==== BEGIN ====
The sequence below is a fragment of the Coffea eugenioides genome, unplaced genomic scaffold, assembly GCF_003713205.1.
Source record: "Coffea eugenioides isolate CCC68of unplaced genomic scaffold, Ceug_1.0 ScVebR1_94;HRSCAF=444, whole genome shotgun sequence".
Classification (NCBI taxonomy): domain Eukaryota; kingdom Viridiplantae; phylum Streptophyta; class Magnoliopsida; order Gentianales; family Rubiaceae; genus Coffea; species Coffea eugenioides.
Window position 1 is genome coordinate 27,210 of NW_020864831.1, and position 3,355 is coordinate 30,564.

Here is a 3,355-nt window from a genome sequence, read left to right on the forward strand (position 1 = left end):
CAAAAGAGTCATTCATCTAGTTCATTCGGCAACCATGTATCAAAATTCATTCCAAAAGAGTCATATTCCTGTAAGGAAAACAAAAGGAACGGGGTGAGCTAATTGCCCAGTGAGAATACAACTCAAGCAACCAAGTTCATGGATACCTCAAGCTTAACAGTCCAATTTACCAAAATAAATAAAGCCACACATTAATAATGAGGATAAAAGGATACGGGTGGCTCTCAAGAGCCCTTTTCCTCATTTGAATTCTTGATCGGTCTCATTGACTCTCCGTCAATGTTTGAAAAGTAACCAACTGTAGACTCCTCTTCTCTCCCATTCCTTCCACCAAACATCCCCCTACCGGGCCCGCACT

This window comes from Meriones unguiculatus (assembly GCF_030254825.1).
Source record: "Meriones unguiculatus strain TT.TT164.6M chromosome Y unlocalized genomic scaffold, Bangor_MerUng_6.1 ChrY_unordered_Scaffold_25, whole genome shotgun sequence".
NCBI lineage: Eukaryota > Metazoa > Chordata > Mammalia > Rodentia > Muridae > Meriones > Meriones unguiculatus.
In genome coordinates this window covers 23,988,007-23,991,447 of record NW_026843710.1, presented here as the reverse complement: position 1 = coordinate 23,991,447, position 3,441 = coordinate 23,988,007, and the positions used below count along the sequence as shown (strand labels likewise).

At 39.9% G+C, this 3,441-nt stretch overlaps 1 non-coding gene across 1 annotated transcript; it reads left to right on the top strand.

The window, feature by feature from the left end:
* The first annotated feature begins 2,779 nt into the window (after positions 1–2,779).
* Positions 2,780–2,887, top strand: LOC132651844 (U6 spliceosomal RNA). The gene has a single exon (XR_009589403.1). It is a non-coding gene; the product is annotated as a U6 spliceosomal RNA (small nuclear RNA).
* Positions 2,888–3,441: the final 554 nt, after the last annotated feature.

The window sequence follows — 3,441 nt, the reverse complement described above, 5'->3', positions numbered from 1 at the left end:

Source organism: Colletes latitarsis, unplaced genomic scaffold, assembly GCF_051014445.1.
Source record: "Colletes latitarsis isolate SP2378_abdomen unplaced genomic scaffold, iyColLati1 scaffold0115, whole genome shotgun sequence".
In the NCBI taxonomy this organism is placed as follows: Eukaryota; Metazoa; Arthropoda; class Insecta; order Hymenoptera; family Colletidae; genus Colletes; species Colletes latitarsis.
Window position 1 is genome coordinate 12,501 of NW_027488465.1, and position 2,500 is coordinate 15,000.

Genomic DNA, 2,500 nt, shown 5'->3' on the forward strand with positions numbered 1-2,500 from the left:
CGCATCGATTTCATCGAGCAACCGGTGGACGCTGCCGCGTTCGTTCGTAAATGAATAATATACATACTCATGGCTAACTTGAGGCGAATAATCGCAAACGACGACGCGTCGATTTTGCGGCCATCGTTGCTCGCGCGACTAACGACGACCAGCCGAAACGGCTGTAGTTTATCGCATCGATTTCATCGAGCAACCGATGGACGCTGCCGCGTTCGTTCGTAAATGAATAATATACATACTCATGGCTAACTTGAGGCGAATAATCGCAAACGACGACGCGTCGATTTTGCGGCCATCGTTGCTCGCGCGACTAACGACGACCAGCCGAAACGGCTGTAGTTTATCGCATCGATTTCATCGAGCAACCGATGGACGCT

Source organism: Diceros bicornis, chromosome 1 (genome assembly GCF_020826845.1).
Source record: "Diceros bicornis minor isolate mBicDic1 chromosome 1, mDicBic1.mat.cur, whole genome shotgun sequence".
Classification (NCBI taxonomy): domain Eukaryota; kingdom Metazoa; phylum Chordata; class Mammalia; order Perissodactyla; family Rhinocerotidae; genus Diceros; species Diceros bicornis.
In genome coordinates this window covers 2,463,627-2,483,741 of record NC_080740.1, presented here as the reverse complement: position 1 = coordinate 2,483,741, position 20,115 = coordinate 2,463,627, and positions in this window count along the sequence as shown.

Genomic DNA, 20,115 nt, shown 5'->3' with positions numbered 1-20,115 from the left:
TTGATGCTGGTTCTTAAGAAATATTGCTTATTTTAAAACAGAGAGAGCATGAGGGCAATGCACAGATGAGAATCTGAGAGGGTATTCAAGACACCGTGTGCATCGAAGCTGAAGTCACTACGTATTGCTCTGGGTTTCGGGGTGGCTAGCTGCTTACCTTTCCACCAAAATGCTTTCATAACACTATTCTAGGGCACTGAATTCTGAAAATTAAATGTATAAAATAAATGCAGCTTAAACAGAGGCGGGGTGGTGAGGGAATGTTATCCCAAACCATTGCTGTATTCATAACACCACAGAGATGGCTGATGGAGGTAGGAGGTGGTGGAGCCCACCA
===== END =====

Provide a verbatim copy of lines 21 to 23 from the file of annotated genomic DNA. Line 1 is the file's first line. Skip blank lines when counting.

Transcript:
Genomic DNA, 2,500 nt, shown 5'->3' on the forward strand with positions numbered 1-2,500 from the left:
CGCATCGATTTCATCGAGCAACCGGTGGACGCTGCCGCGTTCGTTCGTAAATGAATAATATACATACTCATGGCTAACTTGAGGCGAATAATCGCAAACGACGACGCGTCGATTTTGCGGCCATCGTTGCTCGCGCGACTAACGACGACCAGCCGAAACGGCTGTAGTTTATCGCATCGATTTCATCGAGCAACCGATGGACGCTGCCGCGTTCGTTCGTAAATGAATAATATACATACTCATGGCTAACTTGAGGCGAATAATCGCAAACGACGACGCGTCGATTTTGCGGCCATCGTTGCTCGCGCGACTAACGACGACCAGCCGAAACGGCTGTAGTTTATCGCATCGATTTCATCGAGCAACCGATGGACGCT

Source organism: Diceros bicornis, chromosome 1 (genome assembly GCF_020826845.1).